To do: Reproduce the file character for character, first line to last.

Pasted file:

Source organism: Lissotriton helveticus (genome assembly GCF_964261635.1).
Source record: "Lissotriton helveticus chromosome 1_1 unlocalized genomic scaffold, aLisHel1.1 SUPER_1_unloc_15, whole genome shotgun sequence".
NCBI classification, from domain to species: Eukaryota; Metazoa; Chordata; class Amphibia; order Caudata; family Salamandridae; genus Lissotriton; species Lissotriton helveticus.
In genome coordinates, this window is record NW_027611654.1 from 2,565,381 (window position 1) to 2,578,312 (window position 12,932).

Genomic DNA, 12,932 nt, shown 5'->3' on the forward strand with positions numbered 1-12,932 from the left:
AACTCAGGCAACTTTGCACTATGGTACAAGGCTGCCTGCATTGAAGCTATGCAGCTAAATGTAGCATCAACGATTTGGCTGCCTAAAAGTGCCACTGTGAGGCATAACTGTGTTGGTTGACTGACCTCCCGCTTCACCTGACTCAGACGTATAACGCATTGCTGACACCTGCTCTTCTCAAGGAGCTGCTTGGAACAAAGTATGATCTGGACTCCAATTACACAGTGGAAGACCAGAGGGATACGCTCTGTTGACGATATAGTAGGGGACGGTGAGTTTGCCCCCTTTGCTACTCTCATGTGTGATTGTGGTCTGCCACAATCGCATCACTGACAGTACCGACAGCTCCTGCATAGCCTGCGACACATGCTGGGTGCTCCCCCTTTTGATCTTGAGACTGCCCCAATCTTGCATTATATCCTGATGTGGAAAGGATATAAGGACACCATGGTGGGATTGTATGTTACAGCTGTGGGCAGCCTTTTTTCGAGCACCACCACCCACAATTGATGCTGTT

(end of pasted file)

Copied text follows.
Source organism: Lissotriton helveticus (genome assembly GCF_964261635.1).
Source record: "Lissotriton helveticus chromosome 1_1 unlocalized genomic scaffold, aLisHel1.1 SUPER_1_unloc_15, whole genome shotgun sequence".
NCBI classification, from domain to species: Eukaryota; Metazoa; Chordata; class Amphibia; order Caudata; family Salamandridae; genus Lissotriton; species Lissotriton helveticus.
In genome coordinates, this window is record NW_027611654.1 from 2,565,381 (window position 1) to 2,578,312 (window position 12,932).

Genomic DNA, 12,932 nt, shown 5'->3' on the forward strand with positions numbered 1-12,932 from the left:
AACTCAGGCAACTTTGCACTATGGTACAAGGCTGCCTGCATTGAAGCTATGCAGCTAAATGTAGCATCAACGATTTGGCTGCCTAAAAGTGCCACTGTGAGGCATAACTGTGTTGGTTGACTGACCTCCCGCTTCACCTGACTCAGACGTATAACGCATTGCTGACACCTGCTCTTCTCAAGGAGCTGCTTGGAACAAAGTATGATCTGGACTCCAATTACACAGTGGAAGACCAGAGGGATACGCTCTGTTGACGATATAGTAGGGGACGGTGAGTTTGCCCCCTTTGCTACTCTCATGTGTGATTGTGGTCTGCCACAATCGCATCACTGACAGTACCGACAGCTCCTGCATAGCCTGCGACACATGCTGGGTGCTCCCCCTTTTGATCTTGAGACTGCCCCAATCTTGCATTATATCCTGATGTGGAAAGGATATAAGGACACCATGGTGGGATTGTATGTTACAGCTGTGGGCAGCCTTTTTTCGAGCACCACCACCCACAATTGATGCTGTT